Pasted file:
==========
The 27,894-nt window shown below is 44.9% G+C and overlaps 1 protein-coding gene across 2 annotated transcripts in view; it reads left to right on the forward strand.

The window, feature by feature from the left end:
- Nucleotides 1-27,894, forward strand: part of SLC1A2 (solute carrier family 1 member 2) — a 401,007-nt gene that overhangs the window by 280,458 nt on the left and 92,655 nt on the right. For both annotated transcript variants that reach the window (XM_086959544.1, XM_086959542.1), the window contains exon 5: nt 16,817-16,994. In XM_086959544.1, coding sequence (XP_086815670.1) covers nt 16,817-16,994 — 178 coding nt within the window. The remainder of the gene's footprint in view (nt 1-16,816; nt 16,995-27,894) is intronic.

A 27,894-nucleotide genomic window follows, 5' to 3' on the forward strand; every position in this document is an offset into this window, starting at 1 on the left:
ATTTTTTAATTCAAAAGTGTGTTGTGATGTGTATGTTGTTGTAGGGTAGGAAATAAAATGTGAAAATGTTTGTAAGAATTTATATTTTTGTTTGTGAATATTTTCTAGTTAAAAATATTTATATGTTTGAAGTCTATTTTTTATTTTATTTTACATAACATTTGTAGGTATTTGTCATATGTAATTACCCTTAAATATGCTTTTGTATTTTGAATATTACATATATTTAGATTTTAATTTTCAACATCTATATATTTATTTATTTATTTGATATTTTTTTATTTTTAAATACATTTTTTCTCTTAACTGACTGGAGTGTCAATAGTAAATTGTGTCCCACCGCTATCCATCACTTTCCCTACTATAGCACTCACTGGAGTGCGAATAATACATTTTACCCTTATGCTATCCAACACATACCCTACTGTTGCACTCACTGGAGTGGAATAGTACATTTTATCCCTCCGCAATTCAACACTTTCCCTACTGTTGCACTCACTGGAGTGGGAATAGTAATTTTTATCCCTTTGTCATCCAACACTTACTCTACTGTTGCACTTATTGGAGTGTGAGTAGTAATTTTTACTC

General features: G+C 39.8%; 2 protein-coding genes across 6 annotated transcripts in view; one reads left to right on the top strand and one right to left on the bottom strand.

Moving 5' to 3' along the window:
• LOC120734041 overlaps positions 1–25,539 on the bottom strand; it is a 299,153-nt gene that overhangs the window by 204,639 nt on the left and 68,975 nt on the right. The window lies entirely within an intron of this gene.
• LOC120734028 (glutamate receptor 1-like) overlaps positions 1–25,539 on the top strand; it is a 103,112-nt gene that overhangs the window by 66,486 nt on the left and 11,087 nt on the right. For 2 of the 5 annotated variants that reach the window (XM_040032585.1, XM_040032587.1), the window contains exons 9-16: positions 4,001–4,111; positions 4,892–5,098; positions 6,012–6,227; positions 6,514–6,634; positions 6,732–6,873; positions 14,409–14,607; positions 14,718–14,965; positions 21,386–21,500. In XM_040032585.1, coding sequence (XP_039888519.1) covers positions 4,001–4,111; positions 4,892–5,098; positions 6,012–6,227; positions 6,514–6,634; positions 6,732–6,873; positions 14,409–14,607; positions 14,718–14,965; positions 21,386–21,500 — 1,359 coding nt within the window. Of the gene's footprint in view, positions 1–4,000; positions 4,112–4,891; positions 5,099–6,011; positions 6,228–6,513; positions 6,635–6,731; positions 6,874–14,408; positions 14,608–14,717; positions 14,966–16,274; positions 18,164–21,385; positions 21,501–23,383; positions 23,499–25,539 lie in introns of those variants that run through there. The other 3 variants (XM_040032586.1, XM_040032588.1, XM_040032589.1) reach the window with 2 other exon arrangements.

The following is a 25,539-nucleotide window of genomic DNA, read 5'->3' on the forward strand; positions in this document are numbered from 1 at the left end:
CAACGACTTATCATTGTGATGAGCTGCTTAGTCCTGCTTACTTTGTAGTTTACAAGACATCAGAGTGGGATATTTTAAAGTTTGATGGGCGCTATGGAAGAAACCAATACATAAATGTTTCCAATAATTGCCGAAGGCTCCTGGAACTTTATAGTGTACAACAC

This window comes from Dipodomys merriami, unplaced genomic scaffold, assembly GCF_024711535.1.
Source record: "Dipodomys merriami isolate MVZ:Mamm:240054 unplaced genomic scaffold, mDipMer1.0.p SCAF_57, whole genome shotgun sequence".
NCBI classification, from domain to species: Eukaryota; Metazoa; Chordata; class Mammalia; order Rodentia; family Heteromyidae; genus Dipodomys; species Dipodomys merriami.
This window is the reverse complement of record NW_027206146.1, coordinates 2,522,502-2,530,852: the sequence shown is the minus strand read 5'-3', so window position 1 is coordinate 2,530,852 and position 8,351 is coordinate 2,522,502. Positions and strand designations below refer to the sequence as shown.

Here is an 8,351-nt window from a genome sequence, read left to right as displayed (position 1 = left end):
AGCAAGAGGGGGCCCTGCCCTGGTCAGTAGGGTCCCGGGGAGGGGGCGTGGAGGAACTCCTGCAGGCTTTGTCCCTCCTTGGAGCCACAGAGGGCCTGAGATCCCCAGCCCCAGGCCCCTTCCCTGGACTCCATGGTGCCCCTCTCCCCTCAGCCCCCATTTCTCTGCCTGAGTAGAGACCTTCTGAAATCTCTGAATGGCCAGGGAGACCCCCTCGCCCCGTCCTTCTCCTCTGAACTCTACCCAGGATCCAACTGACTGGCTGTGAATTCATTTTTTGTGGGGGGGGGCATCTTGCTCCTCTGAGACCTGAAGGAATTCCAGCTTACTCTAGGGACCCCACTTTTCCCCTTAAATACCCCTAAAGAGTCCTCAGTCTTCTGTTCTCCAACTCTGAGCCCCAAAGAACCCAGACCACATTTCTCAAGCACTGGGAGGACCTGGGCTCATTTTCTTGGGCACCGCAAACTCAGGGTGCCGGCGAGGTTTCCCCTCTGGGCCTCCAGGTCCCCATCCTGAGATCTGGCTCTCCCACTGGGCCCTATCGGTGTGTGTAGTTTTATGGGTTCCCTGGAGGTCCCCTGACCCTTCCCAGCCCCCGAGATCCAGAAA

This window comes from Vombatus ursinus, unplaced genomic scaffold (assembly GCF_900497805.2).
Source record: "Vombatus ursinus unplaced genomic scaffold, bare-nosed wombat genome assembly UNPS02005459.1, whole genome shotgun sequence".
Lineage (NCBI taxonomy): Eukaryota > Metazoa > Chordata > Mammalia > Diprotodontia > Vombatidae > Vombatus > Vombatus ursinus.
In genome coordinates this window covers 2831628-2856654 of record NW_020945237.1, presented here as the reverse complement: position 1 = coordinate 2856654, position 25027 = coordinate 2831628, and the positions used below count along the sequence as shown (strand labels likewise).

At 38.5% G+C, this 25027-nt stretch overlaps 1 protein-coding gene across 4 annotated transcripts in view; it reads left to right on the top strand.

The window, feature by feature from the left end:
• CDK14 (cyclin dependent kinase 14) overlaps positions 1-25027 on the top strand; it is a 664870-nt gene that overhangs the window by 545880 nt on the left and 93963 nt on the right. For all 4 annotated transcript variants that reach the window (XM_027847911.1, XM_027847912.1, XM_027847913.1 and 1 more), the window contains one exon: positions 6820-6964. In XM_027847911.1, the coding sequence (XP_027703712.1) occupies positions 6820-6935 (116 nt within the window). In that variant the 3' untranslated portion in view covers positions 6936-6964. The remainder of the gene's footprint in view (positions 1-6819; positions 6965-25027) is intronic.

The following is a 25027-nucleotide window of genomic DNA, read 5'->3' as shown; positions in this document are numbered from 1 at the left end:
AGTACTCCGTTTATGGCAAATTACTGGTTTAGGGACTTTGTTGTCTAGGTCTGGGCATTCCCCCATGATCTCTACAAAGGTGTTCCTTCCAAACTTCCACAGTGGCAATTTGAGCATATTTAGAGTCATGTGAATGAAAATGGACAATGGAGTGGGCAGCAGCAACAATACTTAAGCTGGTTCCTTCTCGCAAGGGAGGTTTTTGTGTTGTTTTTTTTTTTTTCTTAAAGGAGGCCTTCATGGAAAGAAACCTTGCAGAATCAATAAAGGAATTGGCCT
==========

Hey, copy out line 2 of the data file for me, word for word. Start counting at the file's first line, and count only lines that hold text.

The window, feature by feature from the left end: